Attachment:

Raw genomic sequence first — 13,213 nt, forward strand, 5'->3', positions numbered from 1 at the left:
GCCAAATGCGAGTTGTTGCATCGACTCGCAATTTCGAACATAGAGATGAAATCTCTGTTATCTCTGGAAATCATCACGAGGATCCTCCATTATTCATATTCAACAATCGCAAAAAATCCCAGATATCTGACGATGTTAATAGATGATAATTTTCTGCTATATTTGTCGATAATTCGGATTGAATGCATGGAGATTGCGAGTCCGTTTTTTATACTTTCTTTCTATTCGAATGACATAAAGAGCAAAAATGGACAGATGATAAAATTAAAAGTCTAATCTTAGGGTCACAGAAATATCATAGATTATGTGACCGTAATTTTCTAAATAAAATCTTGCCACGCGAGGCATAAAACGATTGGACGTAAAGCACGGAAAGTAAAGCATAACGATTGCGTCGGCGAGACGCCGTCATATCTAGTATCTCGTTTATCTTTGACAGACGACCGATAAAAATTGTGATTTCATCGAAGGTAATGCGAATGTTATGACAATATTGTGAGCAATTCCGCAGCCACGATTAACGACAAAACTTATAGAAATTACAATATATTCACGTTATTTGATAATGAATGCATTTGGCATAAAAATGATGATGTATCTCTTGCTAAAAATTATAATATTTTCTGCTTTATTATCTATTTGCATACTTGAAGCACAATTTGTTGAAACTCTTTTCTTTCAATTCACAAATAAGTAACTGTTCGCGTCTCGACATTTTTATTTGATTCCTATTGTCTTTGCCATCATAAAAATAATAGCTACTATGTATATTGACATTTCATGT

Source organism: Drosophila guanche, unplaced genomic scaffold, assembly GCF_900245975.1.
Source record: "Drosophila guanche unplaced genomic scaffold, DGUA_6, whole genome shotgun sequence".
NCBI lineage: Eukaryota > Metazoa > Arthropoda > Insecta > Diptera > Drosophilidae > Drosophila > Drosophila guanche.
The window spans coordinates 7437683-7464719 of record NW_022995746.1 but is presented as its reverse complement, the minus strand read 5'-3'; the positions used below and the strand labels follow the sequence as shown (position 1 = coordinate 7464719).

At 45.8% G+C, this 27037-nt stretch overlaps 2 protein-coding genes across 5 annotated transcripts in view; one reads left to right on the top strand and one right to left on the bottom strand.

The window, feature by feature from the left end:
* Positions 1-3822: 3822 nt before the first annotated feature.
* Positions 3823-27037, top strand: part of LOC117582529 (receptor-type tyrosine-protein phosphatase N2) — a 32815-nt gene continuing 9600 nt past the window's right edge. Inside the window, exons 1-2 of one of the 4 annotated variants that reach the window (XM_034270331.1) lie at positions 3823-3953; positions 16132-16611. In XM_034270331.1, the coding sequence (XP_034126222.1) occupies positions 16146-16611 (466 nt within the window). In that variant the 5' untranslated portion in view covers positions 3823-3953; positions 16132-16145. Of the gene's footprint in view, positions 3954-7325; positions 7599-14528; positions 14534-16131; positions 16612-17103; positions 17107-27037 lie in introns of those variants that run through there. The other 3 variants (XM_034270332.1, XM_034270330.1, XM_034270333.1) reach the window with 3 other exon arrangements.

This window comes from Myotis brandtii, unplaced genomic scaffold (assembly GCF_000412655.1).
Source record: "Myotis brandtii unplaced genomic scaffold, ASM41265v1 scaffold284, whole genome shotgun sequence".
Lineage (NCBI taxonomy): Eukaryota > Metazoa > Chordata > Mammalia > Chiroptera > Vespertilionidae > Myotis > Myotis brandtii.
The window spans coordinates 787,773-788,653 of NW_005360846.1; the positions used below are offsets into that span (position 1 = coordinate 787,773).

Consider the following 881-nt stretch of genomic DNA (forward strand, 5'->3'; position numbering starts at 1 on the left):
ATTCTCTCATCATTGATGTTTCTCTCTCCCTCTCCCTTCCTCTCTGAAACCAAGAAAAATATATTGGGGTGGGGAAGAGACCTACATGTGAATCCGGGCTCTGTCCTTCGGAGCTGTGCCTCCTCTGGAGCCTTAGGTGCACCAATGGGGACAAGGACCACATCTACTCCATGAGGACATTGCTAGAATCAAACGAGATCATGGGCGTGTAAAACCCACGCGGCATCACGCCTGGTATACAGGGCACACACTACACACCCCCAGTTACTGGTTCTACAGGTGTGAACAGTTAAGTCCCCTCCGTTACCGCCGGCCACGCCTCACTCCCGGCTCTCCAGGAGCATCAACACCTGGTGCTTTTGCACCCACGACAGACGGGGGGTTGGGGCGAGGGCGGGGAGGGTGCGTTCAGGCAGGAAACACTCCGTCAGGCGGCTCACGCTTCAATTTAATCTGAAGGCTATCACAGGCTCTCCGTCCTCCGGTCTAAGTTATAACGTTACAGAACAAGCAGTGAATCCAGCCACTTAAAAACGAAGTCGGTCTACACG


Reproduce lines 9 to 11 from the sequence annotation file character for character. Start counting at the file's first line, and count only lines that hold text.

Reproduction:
* Positions 1-3822: 3822 nt before the first annotated feature.
* Positions 3823-27037, top strand: part of LOC117582529 (receptor-type tyrosine-protein phosphatase N2) — a 32815-nt gene continuing 9600 nt past the window's right edge. Inside the window, exons 1-2 of one of the 4 annotated variants that reach the window (XM_034270331.1) lie at positions 3823-3953; positions 16132-16611. In XM_034270331.1, the coding sequence (XP_034126222.1) occupies positions 16146-16611 (466 nt within the window). In that variant the 5' untranslated portion in view covers positions 3823-3953; positions 16132-16145. Of the gene's footprint in view, positions 3954-7325; positions 7599-14528; positions 14534-16131; positions 16612-17103; positions 17107-27037 lie in introns of those variants that run through there. The other 3 variants (XM_034270332.1, XM_034270330.1, XM_034270333.1) reach the window with 3 other exon arrangements.

This window comes from Myotis brandtii, unplaced genomic scaffold (assembly GCF_000412655.1).